An Energetic Calling

20 May 2024

Artist Lyndsay Rowan harnesses the power of nature in her artwork, guided readings and wedding ceremonies

Summer/Fall 2024

Written By: Jenn Rein | Images: Chris Figenshau

Meeting artist Lyndsay Rowan, a resident of Jackson for over 30 years, is a calming experience. Her relaxed demeanor is contagious, and her way with words brings warmth into the conversation with ease. Within the walls of her home art studio on East Pearl, a visual journey can be had that is both mysterious and gratifying. 

Lyndsay identifies as an artist who acts as an interpreter of nature. She hones her energy into the creation of work that is largely depicted through the use of bison skulls, resulting in art that reflects ancient symbolism. “Working on skulls is a process that is one of the oldest forms of divination. I work with them from an aesthetic place, but like everything I do, it’s also about ceremony, activating energies, and connecting with the natural world around us.”

She speaks of honoring the being that once occu- pied these remnants, which are ethically sourced from Montana. “Bison support manifestation and abundance. This is their key energy,” she explains.

When creating a piece of her art on commission, she sits down with the client to share intentions, and to discover what they might want infused into the work. This makes the end result even more per- sonal to the recipient and breathes new life into the remains.

The aesthetic talent that she brings to the table is amplified by her compilation of studies and experiences that embrace cultures from around the world. Her family’s own Celtic background feeds this knowledge, as does the Native American history that defines our Teton landscape. “I’ve studied many forms of shamanism, healing, energy work and artwork. All of these things compile together when I’m working. I always try to be in ceremony when I’m creating.”

A native of Massachusetts who was let to roam as a child on Five Islands, Maine, in the summers, she heralds her upbringing as being in harmony with the outdoors. Her path steered into the mainstream as a young adult who attended Princeton with a focus on the arts, but the healing power of nature continued to call. She tripped into the Teton region as a ski bum and took a variety of work to make ends meet. While doing so, she continually nurtured her fasci- nation with the mystical forces she feels are inherent to the earth.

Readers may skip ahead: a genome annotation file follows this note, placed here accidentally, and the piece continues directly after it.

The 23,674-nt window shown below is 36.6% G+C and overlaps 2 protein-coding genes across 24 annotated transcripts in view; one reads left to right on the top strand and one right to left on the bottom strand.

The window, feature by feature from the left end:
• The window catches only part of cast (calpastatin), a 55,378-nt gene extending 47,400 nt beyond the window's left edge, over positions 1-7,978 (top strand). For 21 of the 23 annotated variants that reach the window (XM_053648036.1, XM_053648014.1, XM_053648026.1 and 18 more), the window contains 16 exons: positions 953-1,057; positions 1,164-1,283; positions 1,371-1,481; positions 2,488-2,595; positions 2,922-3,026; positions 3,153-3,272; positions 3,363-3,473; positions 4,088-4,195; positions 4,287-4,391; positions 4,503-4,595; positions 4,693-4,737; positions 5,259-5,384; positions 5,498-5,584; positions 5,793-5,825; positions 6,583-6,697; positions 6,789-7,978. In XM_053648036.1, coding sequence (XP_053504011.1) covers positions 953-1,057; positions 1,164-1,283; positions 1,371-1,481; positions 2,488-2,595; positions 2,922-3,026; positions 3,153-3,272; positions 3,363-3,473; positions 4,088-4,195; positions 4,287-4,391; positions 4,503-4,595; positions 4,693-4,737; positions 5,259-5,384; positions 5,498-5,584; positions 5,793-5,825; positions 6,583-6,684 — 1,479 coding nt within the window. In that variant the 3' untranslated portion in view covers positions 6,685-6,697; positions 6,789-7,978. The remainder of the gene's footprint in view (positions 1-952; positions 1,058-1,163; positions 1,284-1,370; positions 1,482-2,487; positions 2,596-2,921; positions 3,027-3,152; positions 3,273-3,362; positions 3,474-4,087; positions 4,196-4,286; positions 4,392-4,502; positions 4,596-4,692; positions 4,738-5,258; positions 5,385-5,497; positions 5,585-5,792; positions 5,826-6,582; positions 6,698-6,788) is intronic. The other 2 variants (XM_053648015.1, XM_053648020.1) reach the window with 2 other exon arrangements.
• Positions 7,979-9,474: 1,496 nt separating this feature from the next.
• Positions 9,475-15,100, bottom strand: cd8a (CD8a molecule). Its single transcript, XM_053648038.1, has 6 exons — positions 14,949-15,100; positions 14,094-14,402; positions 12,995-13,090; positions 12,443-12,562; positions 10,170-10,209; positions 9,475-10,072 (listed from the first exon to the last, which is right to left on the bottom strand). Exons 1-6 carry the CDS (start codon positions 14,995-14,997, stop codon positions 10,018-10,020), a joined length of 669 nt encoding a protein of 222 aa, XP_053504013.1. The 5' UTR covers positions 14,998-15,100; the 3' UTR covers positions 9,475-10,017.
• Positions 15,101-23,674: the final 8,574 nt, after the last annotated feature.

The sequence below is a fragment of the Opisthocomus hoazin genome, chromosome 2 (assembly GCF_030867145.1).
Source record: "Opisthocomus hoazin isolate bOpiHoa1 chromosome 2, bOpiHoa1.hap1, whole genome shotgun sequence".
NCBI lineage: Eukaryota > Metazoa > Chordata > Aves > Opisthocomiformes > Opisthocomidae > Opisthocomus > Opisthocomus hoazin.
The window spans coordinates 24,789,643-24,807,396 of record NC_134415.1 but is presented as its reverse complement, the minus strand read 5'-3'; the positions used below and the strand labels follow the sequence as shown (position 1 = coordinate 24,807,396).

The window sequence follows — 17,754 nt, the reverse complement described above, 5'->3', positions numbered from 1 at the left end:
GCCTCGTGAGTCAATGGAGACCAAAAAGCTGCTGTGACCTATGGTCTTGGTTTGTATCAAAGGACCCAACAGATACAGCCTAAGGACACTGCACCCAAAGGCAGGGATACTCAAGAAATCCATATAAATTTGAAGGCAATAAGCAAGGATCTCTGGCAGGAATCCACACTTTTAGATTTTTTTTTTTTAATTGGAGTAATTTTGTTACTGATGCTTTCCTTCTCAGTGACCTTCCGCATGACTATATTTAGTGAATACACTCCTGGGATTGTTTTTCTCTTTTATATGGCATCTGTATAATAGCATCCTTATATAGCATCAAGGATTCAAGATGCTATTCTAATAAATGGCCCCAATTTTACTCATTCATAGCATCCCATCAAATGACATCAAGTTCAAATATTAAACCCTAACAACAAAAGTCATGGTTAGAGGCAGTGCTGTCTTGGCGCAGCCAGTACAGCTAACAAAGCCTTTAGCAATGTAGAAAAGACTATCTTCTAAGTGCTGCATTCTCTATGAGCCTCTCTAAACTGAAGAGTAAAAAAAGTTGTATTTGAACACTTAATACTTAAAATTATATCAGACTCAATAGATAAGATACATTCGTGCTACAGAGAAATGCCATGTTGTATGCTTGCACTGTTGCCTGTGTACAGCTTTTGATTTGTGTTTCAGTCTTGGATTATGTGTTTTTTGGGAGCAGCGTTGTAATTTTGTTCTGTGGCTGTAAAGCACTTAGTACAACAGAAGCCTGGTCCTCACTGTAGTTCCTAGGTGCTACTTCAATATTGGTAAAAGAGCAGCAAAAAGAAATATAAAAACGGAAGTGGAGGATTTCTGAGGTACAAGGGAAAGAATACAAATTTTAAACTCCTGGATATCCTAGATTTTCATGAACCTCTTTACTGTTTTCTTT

Lyndsay has developed a talent for guided readings that harness the symbolism of earth totems. Earth medicine is similar to astrology but based on the cycles and rhythms of the earth instead of the stars. In this practice, she leans on the animals that occupy our world, and treats them as messengers who can act as our guides.

Lyndsay’s totem readings are conducted with the use of altar cards that she has designed, representing all 12 months of the year. These symbolize the elemental forces and qualities that connect with one’s birthdate. In this vein, one of her clients might find themselves defined by the energy of an otter or fal- con, among other animals. The wisdom imparted is meant to aid in personal growth, enabling the recip- ient to tap into knowledge that is otherwise hidden.

“The work I do, whether it is a totem reading, art or ceremonies, is ultimately about providing aspects of healing for the earth as well as us. Energy activation, even if it’s just as simple as providing awareness for people to tap into, offers messages and is grounded into what is happening on the earth,” she explains. Much of what she might achieve in a reading complements astrology, and the personalization of what can be found in those signs. Lyndsay’s readings can be a one-on-one experience or can be performed for larger groups.

She is also a wedding officiant who executes non-traditional ceremonies that typically take place outside. But she has also been called to grace a wedding with an opening blessing that proceeds the actual event, giving guests the opportunity to meditate collectively and to ground themselves in the experience. “I’ve often been complimented on how this guides the participants into being fully present and amplifies the meaning of the entire event,” she says. What she refers to as a “conscious ceremony” can also be performed to bless land or a home.

Lyndsay’s artwork is not just available through commission. Her work can be found at Shari Brownfield Fine Art and Elevated Living in Jackson, and at ArtShop in Moose, Wyoming. The interface of her skull canvases holds deep reverence, no matter how one might encounter them. But electing to engage the artist herself in order to make a piece more personal might be the ultimate gift for a space that is craving not just art, but a feeling of sacred energy.

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